Courses in Image Analysis that use ITK

April 24, 2018

Post last updated: October 24th, 2019.

The Insight Toolkit (ITK) is not only a foundation for the practice of image analysis in industry and academia; ITK has been studied and used to demonstrate principles of scientific and medical image analysis in many university courses around the world.

If you are not able to attend Kitware’s annual free course on Biomedical Image Analysis and Visualization in person, the online, interactive series of Jupyter Notebooks are a good place to start. Kitware also offers periodic and onsite training.

When learning ITK, The ITK Software Guide is also an excellent reference.

Moreover, the following courses provide additional opportunities for students attending institutes for higher education. Course descriptions are provided along with links to publicly available course materials.

  • The University of Iowa-Medical Image Analysis course is semester-long course taught by Hans Johnson. It is an excellent introduction to medical image analysis and ITK. The course covers the architecture of ITK, programming with ITK, medical image representation, filtering, affine registration, and deformable registration with Demons and b-splines.  Powerpoint files of the lectures are available.
  • A long-running Methods in Medical Image Analysis course from John Galeotti at Carnegie-Mellon has both lecture Powerpoints and high quality video recordings of the lectures available. Its purpose, from its syllabus, is “to gain theoretical and practical skills in medical image analysis, including skills relevant to general image analysis.  The fundamentals of computational medical image analysis will be explored, leading to current research in applying geometry and statistics to segmentation, registration, visualization, and image understanding. Student will develop practical experience through projects using the new v4 of the National Library of Medicine Insight Toolkit (ITK), a popular open-source software library developed by a consortium of institutions including Carnegie Mellon University and the University of Pittsburgh.”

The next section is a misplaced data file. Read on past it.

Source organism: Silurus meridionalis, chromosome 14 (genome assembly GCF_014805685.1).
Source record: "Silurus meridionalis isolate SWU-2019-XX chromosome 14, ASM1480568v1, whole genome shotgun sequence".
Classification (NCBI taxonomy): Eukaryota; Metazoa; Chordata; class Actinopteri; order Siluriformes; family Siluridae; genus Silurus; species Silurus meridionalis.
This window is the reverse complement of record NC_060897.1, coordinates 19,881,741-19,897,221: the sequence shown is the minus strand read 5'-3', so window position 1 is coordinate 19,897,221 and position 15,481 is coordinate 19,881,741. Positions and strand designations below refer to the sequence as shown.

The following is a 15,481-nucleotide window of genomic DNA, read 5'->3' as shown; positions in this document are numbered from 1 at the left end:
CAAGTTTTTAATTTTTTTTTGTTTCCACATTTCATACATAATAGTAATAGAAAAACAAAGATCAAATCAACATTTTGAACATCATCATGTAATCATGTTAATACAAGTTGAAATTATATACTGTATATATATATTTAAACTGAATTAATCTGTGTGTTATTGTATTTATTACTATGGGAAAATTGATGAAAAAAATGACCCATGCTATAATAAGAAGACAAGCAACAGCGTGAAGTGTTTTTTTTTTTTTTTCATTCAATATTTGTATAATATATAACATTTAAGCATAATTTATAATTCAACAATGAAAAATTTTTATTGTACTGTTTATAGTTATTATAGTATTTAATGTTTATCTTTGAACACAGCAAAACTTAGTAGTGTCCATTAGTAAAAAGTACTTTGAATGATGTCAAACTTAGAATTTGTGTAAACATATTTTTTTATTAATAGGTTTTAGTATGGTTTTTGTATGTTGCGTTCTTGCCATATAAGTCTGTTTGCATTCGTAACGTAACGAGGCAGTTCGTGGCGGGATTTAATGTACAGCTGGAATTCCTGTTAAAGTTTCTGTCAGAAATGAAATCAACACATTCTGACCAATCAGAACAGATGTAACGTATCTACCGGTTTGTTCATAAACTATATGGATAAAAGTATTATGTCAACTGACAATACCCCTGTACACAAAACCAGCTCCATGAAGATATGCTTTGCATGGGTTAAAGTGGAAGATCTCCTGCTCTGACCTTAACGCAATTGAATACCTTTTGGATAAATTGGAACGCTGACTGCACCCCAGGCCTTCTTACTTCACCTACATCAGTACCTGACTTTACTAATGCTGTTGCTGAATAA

• The University of Pennsylvania, Center for Biomedical Image Computing and Analytics has made available the presentations and code from a seminar series on “CPP for Image Processing and Machine Learning.” The tutorial intends to help someone with a good theoretical background in image processing and machine learning quickly prototype algorithms using C++ and extend them to create meaningful software packages
  • This Imperial College London-Medical Image Analysis course, taught by Prof. Daniel Rueckert and Dr. Ben Glocker, aims to provide MSc students with the necessary skills to carry out research in medical image computing: visualisation, image processing, registration, segmentation and machine learning.
  • A Medical Image Computing course at the University of Central Florida covers the basics of radiological image modalities and their clinical use, an introduction to medical image computing and toolkits, image filtering, enhancement, noise reduction, and signal processing, medical image registration, medical image segmentation, medical image visualization, shape modeling/analysis of medical images, machine learning/deep learning in medical imaging, neuroimaging: fMRI, DTI, MRI,  and connectome imaging.
  • An Image Registration course at the Rensselaer Polytechnic Institute (RPI) covers all aspects of image registration, including the underlying mathematics, the images themselves, algorithms, implementations, and applications. Applications range from medical imaging to automatic geometric modeling. Special emphasis is given to software toolkits for image registration.
  • The Computer Assisted Image Analysis course at Uppsala University gives an introduction to the processing and analysis of digital images, covering: pointwise image operators, local image operators, Fourier analysis of images, mathematical morphology and distance transforms, image segmentation, object description, classification, color images and image compression, and applications of image analysis.
  • An Advanced Image Processing and Analysis course at Western University explores a few major areas of digital image processing at an advanced level, with primary emphasis on medical applications. Topics covered include image segmentation, image registration, validation of image processing algorithms, and image processing using 3D Slicer and the Insight Toolkit (ITK). Examples will be presented to give the students exposure to real-world applications.
  • Multimedia Analysis taught at the University of Singapore aims to provide a comprehensive and rigorous treatment of the main approaches in multimedia (document, image, video, graphics) analysis.